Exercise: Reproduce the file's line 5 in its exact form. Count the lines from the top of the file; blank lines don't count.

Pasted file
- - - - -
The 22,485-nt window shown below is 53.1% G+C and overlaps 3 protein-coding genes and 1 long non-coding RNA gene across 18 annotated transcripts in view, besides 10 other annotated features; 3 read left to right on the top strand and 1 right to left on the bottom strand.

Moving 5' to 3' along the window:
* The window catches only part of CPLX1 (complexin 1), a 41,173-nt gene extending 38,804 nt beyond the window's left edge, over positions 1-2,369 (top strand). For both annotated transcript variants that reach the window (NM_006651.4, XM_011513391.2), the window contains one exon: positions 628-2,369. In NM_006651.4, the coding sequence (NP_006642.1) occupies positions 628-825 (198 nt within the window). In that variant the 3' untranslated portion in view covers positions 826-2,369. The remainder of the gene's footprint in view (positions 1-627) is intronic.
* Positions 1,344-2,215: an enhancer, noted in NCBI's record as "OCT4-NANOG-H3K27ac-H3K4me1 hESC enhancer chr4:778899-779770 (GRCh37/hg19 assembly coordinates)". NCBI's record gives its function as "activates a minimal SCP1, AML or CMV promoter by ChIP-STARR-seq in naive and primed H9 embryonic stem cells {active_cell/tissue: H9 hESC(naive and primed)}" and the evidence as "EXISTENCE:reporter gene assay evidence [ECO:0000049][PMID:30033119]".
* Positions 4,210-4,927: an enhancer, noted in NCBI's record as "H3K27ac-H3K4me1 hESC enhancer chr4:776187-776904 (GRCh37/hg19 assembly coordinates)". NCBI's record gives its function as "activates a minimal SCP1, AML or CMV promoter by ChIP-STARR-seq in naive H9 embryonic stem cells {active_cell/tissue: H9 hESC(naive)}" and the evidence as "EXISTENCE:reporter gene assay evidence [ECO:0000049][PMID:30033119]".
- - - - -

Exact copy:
* Positions 4,210-4,927: an enhancer, noted in NCBI's record as "H3K27ac-H3K4me1 hESC enhancer chr4:776187-776904 (GRCh37/hg19 assembly coordinates)". NCBI's record gives its function as "activates a minimal SCP1, AML or CMV promoter by ChIP-STARR-seq in naive H9 embryonic stem cells {active_cell/tissue: H9 hESC(naive)}" and the evidence as "EXISTENCE:reporter gene assay evidence [ECO:0000049][PMID:30033119]".